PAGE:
Assuring rent can combat homelessness – and one city council intends to prove it. The coming of the Homelessness Reduction Bill is forcing local authorities to look at innovative ways of working with the homeless.
For a long time, the private rental sector has been used by local authorities to house those they could not accommodate themselves. Many local authorities have established or supported bond schemes since the first was started in 1993. They took the place of cash deposits by providing a promissory note which could be claimed from at the end of the tenancy.
Bond schemes got another boost in 2007 when the tenancy deposit protection schemes came into being as where no money changed hands, no deposit protection was needed and landlords are notoriously not fond of bureaucracy.
As time has gone on, legislative changes and greater numbers seeking accommodation, have found good private rented properties in high demand; private landlords can afford to be discriminating in those they accept. Never easy to accommodate, the vulnerable, the benefit dependent, find they are even less wanted.
Oxford City Council have come up with an innovative scheme to combat homelessness, which they believe will persuade private landlords to accept what were previously the unacceptable, and at the same time, assist the tenants they are helping to maintain their tenancies and move into paid work.
Over the next two years, they are piloting a scheme which will guarantee rent to the landlord who takes on tenants that perhaps previously have been susceptible to being evicted and becoming homeless. The plan will involve the Council paying the rent for vulnerable tenants in a private sector property but the assisted tenant will be expected to take positive and recognisable steps to obtain work, or better paid work, to increase their incomes. This may include taking training courses – it will not be sufficient to limit job searching to fields they already are familiar with – they will be expected to gain new skills, to widen the opportunities for work.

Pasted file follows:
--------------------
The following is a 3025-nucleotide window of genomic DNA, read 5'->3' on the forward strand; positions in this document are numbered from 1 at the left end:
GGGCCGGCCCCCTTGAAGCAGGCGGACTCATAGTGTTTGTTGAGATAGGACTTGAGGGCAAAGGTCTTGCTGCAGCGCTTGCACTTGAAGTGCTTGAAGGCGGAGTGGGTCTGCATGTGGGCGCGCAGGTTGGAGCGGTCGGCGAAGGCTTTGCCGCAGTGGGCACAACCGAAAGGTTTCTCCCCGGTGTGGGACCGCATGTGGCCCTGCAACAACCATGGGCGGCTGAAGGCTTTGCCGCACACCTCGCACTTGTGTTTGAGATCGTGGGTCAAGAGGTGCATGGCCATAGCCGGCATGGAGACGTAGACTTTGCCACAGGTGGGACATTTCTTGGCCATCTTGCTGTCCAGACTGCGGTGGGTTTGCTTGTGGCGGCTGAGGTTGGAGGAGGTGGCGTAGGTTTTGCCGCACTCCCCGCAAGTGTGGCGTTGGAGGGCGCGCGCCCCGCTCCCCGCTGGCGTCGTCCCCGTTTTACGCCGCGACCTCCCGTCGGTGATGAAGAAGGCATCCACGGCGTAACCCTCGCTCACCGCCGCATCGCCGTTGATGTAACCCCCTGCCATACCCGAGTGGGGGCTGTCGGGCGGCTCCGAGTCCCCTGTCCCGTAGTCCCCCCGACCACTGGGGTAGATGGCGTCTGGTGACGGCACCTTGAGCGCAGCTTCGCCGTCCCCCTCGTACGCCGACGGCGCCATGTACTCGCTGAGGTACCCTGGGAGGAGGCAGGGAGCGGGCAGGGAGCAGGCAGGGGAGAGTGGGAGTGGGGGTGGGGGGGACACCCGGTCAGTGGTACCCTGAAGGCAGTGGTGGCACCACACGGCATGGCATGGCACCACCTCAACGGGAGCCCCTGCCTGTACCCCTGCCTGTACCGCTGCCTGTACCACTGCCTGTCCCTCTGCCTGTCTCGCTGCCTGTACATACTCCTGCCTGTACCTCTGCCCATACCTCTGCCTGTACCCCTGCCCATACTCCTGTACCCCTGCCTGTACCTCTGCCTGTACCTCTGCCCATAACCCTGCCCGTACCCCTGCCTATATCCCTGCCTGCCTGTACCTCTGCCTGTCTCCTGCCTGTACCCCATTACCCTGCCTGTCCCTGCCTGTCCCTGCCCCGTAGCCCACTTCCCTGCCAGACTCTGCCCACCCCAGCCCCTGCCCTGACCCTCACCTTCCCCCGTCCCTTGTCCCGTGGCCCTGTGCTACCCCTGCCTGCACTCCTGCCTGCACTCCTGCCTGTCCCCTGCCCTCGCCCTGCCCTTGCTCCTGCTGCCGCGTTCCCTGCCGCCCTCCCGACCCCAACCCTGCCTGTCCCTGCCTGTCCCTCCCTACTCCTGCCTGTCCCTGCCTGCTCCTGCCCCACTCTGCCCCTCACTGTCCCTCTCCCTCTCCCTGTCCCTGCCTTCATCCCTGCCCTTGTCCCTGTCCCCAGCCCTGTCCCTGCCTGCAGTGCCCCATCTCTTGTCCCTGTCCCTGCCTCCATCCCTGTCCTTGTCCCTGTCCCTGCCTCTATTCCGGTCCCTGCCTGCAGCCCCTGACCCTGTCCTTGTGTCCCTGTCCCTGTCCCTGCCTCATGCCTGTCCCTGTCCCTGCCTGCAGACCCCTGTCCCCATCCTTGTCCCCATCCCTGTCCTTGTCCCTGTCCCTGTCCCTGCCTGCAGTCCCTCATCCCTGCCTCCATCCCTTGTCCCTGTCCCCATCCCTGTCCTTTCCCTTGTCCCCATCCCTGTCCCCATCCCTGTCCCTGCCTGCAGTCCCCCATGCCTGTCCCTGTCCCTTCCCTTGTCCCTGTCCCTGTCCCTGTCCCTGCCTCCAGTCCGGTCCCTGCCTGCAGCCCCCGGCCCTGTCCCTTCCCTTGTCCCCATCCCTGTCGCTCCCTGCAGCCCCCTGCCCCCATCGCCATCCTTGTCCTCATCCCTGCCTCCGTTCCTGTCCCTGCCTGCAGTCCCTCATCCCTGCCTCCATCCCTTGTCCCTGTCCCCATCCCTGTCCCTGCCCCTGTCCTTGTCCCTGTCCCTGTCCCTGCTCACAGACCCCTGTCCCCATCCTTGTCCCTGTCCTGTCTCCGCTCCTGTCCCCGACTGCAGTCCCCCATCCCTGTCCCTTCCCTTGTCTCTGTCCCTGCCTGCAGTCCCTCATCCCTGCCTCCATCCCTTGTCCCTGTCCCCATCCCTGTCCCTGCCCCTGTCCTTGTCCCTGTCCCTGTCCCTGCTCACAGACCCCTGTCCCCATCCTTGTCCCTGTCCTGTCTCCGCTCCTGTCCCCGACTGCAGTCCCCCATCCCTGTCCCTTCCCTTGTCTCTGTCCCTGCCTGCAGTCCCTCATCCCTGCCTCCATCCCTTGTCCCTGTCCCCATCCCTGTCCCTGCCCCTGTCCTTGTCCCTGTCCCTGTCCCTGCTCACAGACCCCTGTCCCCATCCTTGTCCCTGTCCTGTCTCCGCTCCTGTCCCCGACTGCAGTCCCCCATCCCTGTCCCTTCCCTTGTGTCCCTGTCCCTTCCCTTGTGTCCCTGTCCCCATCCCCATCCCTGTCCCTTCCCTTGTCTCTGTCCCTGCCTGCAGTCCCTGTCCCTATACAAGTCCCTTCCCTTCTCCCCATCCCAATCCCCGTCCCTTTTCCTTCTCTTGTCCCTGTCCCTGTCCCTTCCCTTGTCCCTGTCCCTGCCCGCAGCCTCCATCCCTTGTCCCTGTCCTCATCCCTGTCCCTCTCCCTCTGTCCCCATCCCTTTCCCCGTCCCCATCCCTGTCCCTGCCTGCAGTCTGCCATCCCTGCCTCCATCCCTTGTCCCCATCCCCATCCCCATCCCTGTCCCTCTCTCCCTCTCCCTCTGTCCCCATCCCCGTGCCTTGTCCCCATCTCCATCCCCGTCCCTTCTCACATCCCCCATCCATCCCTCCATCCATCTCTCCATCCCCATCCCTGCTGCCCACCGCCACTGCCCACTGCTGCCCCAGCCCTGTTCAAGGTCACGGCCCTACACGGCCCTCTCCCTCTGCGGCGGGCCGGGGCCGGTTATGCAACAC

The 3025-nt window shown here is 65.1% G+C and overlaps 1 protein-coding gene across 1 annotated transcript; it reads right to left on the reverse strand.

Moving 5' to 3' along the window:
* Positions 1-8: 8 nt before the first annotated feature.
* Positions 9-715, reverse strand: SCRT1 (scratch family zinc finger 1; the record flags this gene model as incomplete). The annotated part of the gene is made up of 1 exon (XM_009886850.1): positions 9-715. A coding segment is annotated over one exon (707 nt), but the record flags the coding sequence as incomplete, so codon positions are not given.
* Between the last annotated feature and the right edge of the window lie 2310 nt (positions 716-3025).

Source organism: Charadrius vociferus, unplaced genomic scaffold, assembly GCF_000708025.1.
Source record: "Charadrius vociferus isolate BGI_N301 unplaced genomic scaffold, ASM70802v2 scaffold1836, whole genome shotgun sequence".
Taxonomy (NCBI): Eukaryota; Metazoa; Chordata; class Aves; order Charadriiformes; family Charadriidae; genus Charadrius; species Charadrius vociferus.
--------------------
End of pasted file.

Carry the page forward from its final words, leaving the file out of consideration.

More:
The problem with high demand areas has been attracting landlords prepared to accept the poorest and most vulnerable, so this approach could be very attractive to private sector landlords. Whilst bond schemes may guarantee up to a months’ cover for rent arrears and/or damages, this is usually not payable until the tenant has vacated. It is also rarely enough to cover either the damages or, more seriously, the rent arrears that are left.
Oxford’s scheme will pay landlords 3 months’ rent in advance. In addition, support will be put in place to meet the needs of the families being assisted. Tenants will not be able to accept the help and then sit back. It will be made clear that tenants who are not actively trying to improve their circumstances will be evicted.
Local authorities need to accept that social housing cannot keep up with the demand, and despite ambitious plans for building, it will be a long time before they can house everyone that needs it. They must therefore increase the help they are prepared to give private landlords if they want them to take as tenants those evicted from properties and with a history of rent arrears. This scheme would help landlords, house tenants and also improve their long-term life prospects. This is a model that should be copied. Perhaps then the broken housing market can be mended and the problem of homelessness reduced.
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